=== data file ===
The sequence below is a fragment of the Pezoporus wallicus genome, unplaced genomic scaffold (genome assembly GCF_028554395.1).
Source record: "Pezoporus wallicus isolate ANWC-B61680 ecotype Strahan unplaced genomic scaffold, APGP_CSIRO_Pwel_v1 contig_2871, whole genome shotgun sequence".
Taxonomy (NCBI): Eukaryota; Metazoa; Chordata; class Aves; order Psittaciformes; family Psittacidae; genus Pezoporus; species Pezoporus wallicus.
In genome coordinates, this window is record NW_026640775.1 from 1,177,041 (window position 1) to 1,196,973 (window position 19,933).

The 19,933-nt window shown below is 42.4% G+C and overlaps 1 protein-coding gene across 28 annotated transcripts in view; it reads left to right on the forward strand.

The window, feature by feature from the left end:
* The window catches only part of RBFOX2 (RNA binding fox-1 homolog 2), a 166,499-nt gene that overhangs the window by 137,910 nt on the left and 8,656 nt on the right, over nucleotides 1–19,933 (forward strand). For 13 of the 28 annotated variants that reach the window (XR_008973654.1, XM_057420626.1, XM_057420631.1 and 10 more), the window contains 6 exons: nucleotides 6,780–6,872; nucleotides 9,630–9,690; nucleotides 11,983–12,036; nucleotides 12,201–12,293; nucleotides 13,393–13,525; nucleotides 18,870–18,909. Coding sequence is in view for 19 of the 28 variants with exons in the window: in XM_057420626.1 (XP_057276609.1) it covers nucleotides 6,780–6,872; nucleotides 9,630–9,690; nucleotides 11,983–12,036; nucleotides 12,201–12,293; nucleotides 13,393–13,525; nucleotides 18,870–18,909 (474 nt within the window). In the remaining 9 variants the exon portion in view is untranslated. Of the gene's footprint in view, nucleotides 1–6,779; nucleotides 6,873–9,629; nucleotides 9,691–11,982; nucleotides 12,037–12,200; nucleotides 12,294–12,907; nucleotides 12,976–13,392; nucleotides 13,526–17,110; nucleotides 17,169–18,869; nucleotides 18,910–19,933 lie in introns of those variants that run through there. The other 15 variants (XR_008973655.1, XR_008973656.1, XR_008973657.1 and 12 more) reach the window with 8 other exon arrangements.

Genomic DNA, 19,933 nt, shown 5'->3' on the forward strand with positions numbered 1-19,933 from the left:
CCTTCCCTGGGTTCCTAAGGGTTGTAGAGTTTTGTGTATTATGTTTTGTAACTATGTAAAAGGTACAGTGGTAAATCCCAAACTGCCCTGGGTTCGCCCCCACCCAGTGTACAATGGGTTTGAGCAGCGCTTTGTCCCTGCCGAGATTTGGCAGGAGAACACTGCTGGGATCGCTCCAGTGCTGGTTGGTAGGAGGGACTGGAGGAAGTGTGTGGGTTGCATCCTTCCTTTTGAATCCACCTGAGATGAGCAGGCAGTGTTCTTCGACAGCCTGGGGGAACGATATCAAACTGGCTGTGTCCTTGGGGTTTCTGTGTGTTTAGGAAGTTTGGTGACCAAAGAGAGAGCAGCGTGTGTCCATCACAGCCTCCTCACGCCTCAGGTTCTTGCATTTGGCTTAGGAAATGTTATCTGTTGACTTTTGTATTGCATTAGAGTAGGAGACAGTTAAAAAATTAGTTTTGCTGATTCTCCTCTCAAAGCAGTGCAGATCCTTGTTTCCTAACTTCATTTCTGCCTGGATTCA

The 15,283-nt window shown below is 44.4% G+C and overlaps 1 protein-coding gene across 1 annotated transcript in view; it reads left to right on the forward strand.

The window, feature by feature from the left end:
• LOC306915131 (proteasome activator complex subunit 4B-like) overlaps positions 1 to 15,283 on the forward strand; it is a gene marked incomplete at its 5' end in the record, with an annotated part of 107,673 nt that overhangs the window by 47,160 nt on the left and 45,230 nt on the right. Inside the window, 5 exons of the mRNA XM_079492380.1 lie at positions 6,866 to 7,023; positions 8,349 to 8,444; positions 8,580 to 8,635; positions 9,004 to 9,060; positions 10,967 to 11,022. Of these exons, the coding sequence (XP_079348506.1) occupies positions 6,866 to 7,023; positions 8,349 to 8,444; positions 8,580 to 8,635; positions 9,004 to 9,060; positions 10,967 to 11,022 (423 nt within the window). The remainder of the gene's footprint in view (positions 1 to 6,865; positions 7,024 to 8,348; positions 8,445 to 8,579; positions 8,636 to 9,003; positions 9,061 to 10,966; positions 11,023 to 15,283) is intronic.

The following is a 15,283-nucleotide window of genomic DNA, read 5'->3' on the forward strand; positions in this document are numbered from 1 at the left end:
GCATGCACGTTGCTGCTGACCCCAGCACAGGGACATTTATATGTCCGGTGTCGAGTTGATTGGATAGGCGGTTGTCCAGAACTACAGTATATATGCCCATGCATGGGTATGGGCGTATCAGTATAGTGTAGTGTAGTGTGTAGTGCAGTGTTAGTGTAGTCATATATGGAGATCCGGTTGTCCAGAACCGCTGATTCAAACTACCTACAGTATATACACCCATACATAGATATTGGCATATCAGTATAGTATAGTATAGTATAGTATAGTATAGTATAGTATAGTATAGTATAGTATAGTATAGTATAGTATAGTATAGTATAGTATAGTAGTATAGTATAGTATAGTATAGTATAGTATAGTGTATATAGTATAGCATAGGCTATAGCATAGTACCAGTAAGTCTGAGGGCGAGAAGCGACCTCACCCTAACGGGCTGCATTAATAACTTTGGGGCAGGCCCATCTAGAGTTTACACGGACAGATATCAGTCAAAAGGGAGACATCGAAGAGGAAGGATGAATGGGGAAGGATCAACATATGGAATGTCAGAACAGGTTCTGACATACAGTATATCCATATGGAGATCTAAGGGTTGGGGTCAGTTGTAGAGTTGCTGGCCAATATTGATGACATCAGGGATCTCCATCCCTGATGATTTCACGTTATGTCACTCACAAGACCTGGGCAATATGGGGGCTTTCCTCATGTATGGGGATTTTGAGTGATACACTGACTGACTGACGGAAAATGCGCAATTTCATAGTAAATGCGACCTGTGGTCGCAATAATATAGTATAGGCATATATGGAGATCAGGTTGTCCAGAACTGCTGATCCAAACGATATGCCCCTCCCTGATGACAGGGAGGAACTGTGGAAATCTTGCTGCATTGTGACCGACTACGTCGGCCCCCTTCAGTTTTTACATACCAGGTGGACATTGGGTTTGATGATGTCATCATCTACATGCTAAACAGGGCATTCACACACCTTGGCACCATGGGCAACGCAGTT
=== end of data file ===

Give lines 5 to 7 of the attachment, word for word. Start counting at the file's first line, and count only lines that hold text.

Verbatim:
The 19,933-nt window shown below is 42.4% G+C and overlaps 1 protein-coding gene across 28 annotated transcripts in view; it reads left to right on the forward strand.

The window, feature by feature from the left end:
* The window catches only part of RBFOX2 (RNA binding fox-1 homolog 2), a 166,499-nt gene that overhangs the window by 137,910 nt on the left and 8,656 nt on the right, over nucleotides 1–19,933 (forward strand). For 13 of the 28 annotated variants that reach the window (XR_008973654.1, XM_057420626.1, XM_057420631.1 and 10 more), the window contains 6 exons: nucleotides 6,780–6,872; nucleotides 9,630–9,690; nucleotides 11,983–12,036; nucleotides 12,201–12,293; nucleotides 13,393–13,525; nucleotides 18,870–18,909. Coding sequence is in view for 19 of the 28 variants with exons in the window: in XM_057420626.1 (XP_057276609.1) it covers nucleotides 6,780–6,872; nucleotides 9,630–9,690; nucleotides 11,983–12,036; nucleotides 12,201–12,293; nucleotides 13,393–13,525; nucleotides 18,870–18,909 (474 nt within the window). In the remaining 9 variants the exon portion in view is untranslated. Of the gene's footprint in view, nucleotides 1–6,779; nucleotides 6,873–9,629; nucleotides 9,691–11,982; nucleotides 12,037–12,200; nucleotides 12,294–12,907; nucleotides 12,976–13,392; nucleotides 13,526–17,110; nucleotides 17,169–18,869; nucleotides 18,910–19,933 lie in introns of those variants that run through there. The other 15 variants (XR_008973655.1, XR_008973656.1, XR_008973657.1 and 12 more) reach the window with 8 other exon arrangements.